Just as machine learning has pushed forward revolutionary capabilities for facial recognition and autonomous driving, the potential for causing serious harm from tampering with algorithms poses a significant challenge. Cybersecurity and machine learning are still developing sectors, and Dr. Daniel Takabi, Associate Professor of Computer Science, is helping Georgia State students prepare to enter the increasing job market for high-demand cybersecurity skills.
Dr. Takabi has received a fellowship from Microsoft, one that will fund graduate students and post-doc opportunities within cybersecurity programs at Georgia State, which Dr. Takabi hopes will expand areas of study at the university.
It will also allow for new and innovative research projects within the department as well. The fellowship had nearly 300 applicants, and only 15 were awarded it. The research that the fellowship will fund is artificial intelligence and machine learning, Dr. Takabi said.
Dr. Takabi said that cybersecurity and machine learning are becoming more inseparable over time as information tampering and machine learning intersect.
“We can fairly easily manipulate data that would bypass a machine learning system, such as face-recognition to detect people,” Dr. Takabi said. “You can introduce some ‘noise’ to the face or image that is not visible to human eye. This would cause the machine’s algorithm to misinterpret the image.”
Some misinformation like this would be harmless. However, such an instance could also prove much more serious, Dr. Takabi said.
“This is also made evident by stop signs. There are small changes, unable to be seen by the human eye, that can cause similar ‘noise’ for self-driving cars when attempting to analyze the stop sign,” he said.
Such “noise” could disrupt the car’s ability to determine what it will do, which could lead to grave consequences. This problem is an example of the intersection of Dr. Takabi’s work, and what the Microsoft fellowship will help fund.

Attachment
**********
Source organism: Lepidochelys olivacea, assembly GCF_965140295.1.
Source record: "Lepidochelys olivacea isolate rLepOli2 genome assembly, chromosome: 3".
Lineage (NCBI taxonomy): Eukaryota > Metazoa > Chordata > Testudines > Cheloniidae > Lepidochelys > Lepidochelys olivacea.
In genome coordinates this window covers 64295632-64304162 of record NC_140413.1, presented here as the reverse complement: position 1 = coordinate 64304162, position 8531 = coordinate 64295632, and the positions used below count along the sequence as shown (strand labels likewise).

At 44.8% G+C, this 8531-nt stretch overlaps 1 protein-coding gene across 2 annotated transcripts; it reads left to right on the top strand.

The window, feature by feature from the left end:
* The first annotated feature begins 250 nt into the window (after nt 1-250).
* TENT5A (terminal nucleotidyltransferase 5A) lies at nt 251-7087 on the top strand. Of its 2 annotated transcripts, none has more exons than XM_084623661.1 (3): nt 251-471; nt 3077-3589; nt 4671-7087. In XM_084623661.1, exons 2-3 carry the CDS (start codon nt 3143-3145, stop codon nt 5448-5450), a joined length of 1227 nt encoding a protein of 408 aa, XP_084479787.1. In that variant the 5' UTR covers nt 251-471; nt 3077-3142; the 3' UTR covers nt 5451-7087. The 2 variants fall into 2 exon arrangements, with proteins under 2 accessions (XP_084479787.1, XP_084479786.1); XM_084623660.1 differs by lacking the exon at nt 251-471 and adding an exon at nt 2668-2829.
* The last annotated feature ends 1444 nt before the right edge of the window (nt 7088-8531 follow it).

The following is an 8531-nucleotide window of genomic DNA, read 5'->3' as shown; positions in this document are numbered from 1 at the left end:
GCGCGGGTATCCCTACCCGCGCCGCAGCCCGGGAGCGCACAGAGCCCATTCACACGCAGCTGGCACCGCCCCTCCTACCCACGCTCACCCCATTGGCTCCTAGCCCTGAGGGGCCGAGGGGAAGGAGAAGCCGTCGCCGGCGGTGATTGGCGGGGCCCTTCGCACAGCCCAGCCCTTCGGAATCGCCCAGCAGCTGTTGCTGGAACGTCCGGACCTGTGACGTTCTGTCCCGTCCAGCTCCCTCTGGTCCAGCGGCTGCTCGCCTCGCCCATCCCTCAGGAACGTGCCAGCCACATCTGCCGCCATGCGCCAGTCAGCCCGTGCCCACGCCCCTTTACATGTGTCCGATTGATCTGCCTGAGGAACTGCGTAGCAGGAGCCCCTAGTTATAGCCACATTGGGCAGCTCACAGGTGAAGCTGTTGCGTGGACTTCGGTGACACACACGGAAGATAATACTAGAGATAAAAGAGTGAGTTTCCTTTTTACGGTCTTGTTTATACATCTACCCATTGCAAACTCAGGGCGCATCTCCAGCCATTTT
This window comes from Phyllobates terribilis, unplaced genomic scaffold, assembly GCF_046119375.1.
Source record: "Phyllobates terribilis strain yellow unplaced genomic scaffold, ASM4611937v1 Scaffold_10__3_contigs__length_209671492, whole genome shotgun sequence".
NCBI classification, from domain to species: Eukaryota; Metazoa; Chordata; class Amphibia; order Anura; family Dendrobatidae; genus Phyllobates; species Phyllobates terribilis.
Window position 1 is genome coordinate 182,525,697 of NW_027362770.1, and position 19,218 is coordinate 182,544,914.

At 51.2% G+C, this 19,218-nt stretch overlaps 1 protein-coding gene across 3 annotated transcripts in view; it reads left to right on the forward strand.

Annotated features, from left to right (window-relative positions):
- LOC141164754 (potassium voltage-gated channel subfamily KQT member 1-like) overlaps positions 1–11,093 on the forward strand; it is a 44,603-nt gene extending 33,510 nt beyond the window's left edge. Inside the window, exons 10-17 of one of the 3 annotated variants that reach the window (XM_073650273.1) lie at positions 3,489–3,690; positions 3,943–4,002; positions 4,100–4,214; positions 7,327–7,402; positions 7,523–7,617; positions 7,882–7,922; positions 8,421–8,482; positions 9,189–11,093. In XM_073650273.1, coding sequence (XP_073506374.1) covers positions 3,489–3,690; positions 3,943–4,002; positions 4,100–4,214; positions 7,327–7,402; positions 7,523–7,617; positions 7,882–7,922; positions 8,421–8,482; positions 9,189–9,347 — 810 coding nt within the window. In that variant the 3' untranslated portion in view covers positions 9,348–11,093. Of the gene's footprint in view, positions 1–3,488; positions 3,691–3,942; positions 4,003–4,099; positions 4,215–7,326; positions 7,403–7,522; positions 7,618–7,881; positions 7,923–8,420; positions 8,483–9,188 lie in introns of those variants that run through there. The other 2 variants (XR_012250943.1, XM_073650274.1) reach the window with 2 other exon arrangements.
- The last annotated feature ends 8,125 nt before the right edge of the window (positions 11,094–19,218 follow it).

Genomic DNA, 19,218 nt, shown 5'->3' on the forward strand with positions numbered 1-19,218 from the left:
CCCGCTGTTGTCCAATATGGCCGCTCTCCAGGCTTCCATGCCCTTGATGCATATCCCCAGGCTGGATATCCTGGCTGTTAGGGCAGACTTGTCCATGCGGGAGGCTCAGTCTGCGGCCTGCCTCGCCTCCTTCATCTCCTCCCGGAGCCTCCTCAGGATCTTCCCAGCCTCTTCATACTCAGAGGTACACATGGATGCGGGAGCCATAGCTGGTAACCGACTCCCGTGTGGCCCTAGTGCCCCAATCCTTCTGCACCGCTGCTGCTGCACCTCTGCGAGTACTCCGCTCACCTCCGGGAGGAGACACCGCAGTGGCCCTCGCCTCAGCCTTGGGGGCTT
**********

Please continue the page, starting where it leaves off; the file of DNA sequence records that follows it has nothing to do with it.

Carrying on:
This fellowship will also increase the amount of activities and educational opportunities in cybersecurity at Georgia State, and Dr. Takabi hopes this fellowship with expand the horizons of scholarship in the field at Georgia State.
“We have a certificate in cybersecurity at the undergraduate level, and we also have a concentration in security and privacy at the master’s level—but we’re always trying to improve those.”
These kinds of educational advances are better preparing students, but the computer science department wanted to increase the amount of cybersecurity scholarship further. The interdisciplinary nature of cybersecurity and machine learning are reflected through the collaborations with other departments at Georgia State, such as the philosophy and ethics department. Dr. Takabi said that this is also true for the next club he helped establish, a a place for students to share and learn about cybersecurity together.
“These kinds of programs encourage students to get involved in research and academic study,” he said.
Just as machine learning and cybersecurity tend to go hand-in-hand, Dr. Takabi said he hopes this kind of educational involvement and opportunity will prepare Georgia State students for a future in the field.
Dr. Daniel Takabi is an Associate Professor at Georgia State, as well as a Next-Gen professor, and his work is centered around cybersecurity and machine learning.
—Braden Turner, Graduate Administrative Assistant, Office of the Provost